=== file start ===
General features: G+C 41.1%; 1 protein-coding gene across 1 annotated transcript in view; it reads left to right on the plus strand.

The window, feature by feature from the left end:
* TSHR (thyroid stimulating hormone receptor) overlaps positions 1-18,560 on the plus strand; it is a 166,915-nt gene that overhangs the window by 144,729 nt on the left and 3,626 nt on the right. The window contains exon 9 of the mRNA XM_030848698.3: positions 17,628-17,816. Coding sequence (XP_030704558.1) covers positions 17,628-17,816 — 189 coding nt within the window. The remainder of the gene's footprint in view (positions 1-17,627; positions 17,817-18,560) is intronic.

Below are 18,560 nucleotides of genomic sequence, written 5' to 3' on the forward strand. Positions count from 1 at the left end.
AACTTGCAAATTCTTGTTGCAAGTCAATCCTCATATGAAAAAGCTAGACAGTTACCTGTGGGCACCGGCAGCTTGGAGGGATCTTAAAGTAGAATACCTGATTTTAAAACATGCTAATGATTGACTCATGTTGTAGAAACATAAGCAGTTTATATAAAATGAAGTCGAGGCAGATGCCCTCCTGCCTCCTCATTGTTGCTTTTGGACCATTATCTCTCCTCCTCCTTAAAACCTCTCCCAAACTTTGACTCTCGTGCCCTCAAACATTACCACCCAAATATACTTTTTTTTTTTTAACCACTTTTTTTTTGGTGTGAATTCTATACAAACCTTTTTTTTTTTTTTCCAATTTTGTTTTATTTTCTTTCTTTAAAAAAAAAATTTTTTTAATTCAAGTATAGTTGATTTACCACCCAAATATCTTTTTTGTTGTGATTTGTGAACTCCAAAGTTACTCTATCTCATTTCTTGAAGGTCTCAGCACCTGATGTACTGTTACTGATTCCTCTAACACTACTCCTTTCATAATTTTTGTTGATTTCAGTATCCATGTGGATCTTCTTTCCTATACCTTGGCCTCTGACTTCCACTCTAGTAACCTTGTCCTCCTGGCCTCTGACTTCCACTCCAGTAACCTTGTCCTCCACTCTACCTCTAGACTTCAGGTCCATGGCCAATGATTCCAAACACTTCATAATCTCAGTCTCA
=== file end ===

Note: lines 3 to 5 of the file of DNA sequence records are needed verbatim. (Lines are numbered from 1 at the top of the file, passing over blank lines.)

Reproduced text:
* TSHR (thyroid stimulating hormone receptor) overlaps positions 1-18,560 on the plus strand; it is a 166,915-nt gene that overhangs the window by 144,729 nt on the left and 3,626 nt on the right. The window contains exon 9 of the mRNA XM_030848698.3: positions 17,628-17,816. Coding sequence (XP_030704558.1) covers positions 17,628-17,816 — 189 coding nt within the window. The remainder of the gene's footprint in view (positions 1-17,627; positions 17,817-18,560) is intronic.

Below are 18,560 nucleotides of genomic sequence, written 5' to 3' on the forward strand. Positions count from 1 at the left end.
AACTTGCAAATTCTTGTTGCAAGTCAATCCTCATATGAAAAAGCTAGACAGTTACCTGTGGGCACCGGCAGCTTGGAGGGATCTTAAAGTAGAATACCTGATTTTAAAACATGCTAATGATTGACTCATGTTGTAGAAACATAAGCAGTTTATATAAAATGAAGTCGAGGCAGATGCCCTCCTGCCTCCTCATTGTTGCTTTTGGACCATTATCTCTCCTCCTCCTTAAAACCTCTCCCAAACTTTGACTCTCGTGCCCTCAAACATTACCACCCAAATATACTTTTTTTTTTTTAACCACTTTTTTTTTGGTGTGAATTCTATACAAACCTTTTTTTTTTTTTTCCAATTTTGTTTTATTTTCTTTCTTTAAAAAAAAAATTTTTTTAATTCAAGTATAGTTGATTTACCACCCAAATATCTTTTTTGTTGTGATTTGTGAACTCCAAAGTTACTCTATCTCATTTCTTGAAGGTCTCAGCACCTGATGTACTGTTACTGATTCCTCTAACACTACTCCTTTCATAATTTTTGTTGATTTCAGTATCCATGTGGATCTTCTTTCCTATACCTTGGCCTCTGACTTCCACTCTAGTAACCTTGTCCTCCTGGCCTCTGACTTCCACTCCAGTAACCTTGTCCTCCACTCTACCTCTAGACTTCAGGTCCATGGCCAATGATTCCAAACACTTCATAATCTCAGTCTCA